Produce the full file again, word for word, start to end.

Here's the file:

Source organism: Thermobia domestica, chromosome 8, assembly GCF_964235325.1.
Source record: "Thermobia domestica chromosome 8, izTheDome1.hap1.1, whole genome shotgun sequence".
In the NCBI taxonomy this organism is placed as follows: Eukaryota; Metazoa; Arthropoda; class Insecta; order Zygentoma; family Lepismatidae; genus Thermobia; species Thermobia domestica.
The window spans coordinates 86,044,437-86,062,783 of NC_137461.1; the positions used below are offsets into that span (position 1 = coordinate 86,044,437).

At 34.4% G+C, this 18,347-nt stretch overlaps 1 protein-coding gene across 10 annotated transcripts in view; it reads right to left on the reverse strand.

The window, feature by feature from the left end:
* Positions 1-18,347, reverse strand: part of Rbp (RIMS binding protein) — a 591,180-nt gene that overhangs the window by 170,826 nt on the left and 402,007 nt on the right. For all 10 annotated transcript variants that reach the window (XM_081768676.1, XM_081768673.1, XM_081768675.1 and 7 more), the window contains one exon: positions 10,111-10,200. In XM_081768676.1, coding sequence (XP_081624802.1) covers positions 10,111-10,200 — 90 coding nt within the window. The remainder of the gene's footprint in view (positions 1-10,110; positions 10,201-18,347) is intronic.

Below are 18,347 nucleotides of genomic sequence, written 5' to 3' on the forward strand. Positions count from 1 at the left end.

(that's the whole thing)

Source organism: Thermobia domestica, chromosome 8, assembly GCF_964235325.1.
Source record: "Thermobia domestica chromosome 8, izTheDome1.hap1.1, whole genome shotgun sequence".
In the NCBI taxonomy this organism is placed as follows: Eukaryota; Metazoa; Arthropoda; class Insecta; order Zygentoma; family Lepismatidae; genus Thermobia; species Thermobia domestica.
The window spans coordinates 86,044,437-86,062,783 of NC_137461.1; the positions used below are offsets into that span (position 1 = coordinate 86,044,437).

At 34.4% G+C, this 18,347-nt stretch overlaps 1 protein-coding gene across 10 annotated transcripts in view; it reads right to left on the reverse strand.

The window, feature by feature from the left end:
* Positions 1-18,347, reverse strand: part of Rbp (RIMS binding protein) — a 591,180-nt gene that overhangs the window by 170,826 nt on the left and 402,007 nt on the right. For all 10 annotated transcript variants that reach the window (XM_081768676.1, XM_081768673.1, XM_081768675.1 and 7 more), the window contains one exon: positions 10,111-10,200. In XM_081768676.1, coding sequence (XP_081624802.1) covers positions 10,111-10,200 — 90 coding nt within the window. The remainder of the gene's footprint in view (positions 1-10,110; positions 10,201-18,347) is intronic.

Below are 18,347 nucleotides of genomic sequence, written 5' to 3' on the forward strand. Positions count from 1 at the left end.